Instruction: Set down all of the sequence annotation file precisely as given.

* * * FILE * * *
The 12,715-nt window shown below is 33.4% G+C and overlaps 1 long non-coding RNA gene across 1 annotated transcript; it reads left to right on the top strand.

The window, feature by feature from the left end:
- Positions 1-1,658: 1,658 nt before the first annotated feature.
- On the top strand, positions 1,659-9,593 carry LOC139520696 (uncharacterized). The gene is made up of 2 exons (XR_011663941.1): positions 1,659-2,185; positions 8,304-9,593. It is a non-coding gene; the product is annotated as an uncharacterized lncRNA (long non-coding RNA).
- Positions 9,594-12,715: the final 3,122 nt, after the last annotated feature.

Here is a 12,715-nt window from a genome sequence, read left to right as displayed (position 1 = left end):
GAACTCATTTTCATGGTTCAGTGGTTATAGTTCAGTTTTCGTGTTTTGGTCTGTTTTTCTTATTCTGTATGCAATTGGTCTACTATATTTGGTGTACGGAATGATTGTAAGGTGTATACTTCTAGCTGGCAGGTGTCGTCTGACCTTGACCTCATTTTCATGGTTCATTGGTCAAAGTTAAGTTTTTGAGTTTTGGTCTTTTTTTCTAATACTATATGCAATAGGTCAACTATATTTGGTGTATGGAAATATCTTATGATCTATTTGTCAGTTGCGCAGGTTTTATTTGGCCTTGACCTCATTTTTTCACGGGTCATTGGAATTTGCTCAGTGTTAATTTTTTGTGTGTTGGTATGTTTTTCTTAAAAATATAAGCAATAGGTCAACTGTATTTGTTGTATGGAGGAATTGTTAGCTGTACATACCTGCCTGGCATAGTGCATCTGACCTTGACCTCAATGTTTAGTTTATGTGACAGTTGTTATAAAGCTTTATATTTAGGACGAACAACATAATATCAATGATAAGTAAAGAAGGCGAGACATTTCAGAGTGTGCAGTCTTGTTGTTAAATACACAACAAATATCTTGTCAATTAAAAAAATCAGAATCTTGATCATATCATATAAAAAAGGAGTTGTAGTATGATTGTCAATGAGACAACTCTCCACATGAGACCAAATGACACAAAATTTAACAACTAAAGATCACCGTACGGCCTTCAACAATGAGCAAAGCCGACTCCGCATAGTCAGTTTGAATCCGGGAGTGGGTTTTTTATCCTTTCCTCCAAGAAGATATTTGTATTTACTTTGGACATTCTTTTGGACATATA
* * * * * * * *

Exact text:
The 12,715-nt window shown below is 33.4% G+C and overlaps 1 long non-coding RNA gene across 1 annotated transcript; it reads left to right on the top strand.

The window, feature by feature from the left end:
- Positions 1-1,658: 1,658 nt before the first annotated feature.
- On the top strand, positions 1,659-9,593 carry LOC139520696 (uncharacterized). The gene is made up of 2 exons (XR_011663941.1): positions 1,659-2,185; positions 8,304-9,593. It is a non-coding gene; the product is annotated as an uncharacterized lncRNA (long non-coding RNA).
- Positions 9,594-12,715: the final 3,122 nt, after the last annotated feature.

Here is a 12,715-nt window from a genome sequence, read left to right as displayed (position 1 = left end):
GAACTCATTTTCATGGTTCAGTGGTTATAGTTCAGTTTTCGTGTTTTGGTCTGTTTTTCTTATTCTGTATGCAATTGGTCTACTATATTTGGTGTACGGAATGATTGTAAGGTGTATACTTCTAGCTGGCAGGTGTCGTCTGACCTTGACCTCATTTTCATGGTTCATTGGTCAAAGTTAAGTTTTTGAGTTTTGGTCTTTTTTTCTAATACTATATGCAATAGGTCAACTATATTTGGTGTATGGAAATATCTTATGATCTATTTGTCAGTTGCGCAGGTTTTATTTGGCCTTGACCTCATTTTTTCACGGGTCATTGGAATTTGCTCAGTGTTAATTTTTTGTGTGTTGGTATGTTTTTCTTAAAAATATAAGCAATAGGTCAACTGTATTTGTTGTATGGAGGAATTGTTAGCTGTACATACCTGCCTGGCATAGTGCATCTGACCTTGACCTCAATGTTTAGTTTATGTGACAGTTGTTATAAAGCTTTATATTTAGGACGAACAACATAATATCAATGATAAGTAAAGAAGGCGAGACATTTCAGAGTGTGCAGTCTTGTTGTTAAATACACAACAAATATCTTGTCAATTAAAAAAATCAGAATCTTGATCATATCATATAAAAAAGGAGTTGTAGTATGATTGTCAATGAGACAACTCTCCACATGAGACCAAATGACACAAAATTTAACAACTAAAGATCACCGTACGGCCTTCAACAATGAGCAAAGCCGACTCCGCATAGTCAGTTTGAATCCGGGAGTGGGTTTTTTATCCTTTCCTCCAAGAAGATATTTGTATTTACTTTGGACATTCTTTTGGACATATA